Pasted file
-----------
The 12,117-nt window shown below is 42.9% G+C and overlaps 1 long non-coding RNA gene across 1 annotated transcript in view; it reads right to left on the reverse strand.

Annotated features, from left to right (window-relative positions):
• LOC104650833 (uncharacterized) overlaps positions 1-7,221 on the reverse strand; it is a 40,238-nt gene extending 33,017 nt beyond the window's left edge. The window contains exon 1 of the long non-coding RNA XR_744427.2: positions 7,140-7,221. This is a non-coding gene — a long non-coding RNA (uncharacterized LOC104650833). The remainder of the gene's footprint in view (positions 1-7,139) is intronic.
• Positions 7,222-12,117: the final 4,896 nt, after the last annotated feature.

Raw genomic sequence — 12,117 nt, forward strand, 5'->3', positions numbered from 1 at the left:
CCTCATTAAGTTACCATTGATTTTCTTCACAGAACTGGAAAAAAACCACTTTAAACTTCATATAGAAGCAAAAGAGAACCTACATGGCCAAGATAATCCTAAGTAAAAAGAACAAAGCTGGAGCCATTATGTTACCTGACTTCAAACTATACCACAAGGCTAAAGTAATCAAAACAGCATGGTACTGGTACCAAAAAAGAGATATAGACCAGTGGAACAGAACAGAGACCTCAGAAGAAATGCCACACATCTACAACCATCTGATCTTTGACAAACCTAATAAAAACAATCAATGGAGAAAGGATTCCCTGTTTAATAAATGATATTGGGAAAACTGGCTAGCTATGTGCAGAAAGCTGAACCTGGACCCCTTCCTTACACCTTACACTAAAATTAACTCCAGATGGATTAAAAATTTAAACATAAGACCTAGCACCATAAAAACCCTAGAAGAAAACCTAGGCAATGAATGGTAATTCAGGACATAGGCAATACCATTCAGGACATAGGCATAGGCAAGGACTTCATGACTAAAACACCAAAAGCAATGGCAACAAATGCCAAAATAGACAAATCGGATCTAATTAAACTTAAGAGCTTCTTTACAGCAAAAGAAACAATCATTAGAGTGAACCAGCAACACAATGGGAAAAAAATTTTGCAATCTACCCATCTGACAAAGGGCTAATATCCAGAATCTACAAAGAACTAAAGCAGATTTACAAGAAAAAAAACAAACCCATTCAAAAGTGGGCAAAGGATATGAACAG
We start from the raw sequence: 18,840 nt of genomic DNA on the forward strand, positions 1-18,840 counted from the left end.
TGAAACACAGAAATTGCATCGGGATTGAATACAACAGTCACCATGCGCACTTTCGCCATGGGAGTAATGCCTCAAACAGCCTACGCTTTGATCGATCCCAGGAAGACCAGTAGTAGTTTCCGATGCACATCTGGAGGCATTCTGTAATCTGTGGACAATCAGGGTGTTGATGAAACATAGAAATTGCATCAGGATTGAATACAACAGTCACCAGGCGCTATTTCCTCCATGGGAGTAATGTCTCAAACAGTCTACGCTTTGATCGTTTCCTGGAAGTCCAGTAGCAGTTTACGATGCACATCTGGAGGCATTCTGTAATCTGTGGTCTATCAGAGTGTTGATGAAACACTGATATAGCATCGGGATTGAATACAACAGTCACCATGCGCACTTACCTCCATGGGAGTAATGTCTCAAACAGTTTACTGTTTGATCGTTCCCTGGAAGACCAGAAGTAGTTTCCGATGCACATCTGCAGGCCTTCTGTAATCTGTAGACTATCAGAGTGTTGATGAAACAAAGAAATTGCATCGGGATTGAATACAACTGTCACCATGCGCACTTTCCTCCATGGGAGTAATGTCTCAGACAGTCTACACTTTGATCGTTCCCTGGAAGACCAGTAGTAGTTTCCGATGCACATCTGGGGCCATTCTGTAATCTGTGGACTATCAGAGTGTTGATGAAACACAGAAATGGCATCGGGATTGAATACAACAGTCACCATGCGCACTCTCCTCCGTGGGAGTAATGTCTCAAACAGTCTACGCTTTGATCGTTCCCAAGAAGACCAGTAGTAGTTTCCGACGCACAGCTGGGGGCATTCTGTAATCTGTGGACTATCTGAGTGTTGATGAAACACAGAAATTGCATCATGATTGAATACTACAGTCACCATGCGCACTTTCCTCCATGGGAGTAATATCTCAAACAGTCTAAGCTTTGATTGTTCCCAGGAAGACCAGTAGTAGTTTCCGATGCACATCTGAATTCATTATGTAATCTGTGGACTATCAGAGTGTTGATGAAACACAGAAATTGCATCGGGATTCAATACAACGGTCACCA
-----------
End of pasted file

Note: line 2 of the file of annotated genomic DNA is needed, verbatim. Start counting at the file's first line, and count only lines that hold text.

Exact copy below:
Annotated features, from left to right (window-relative positions):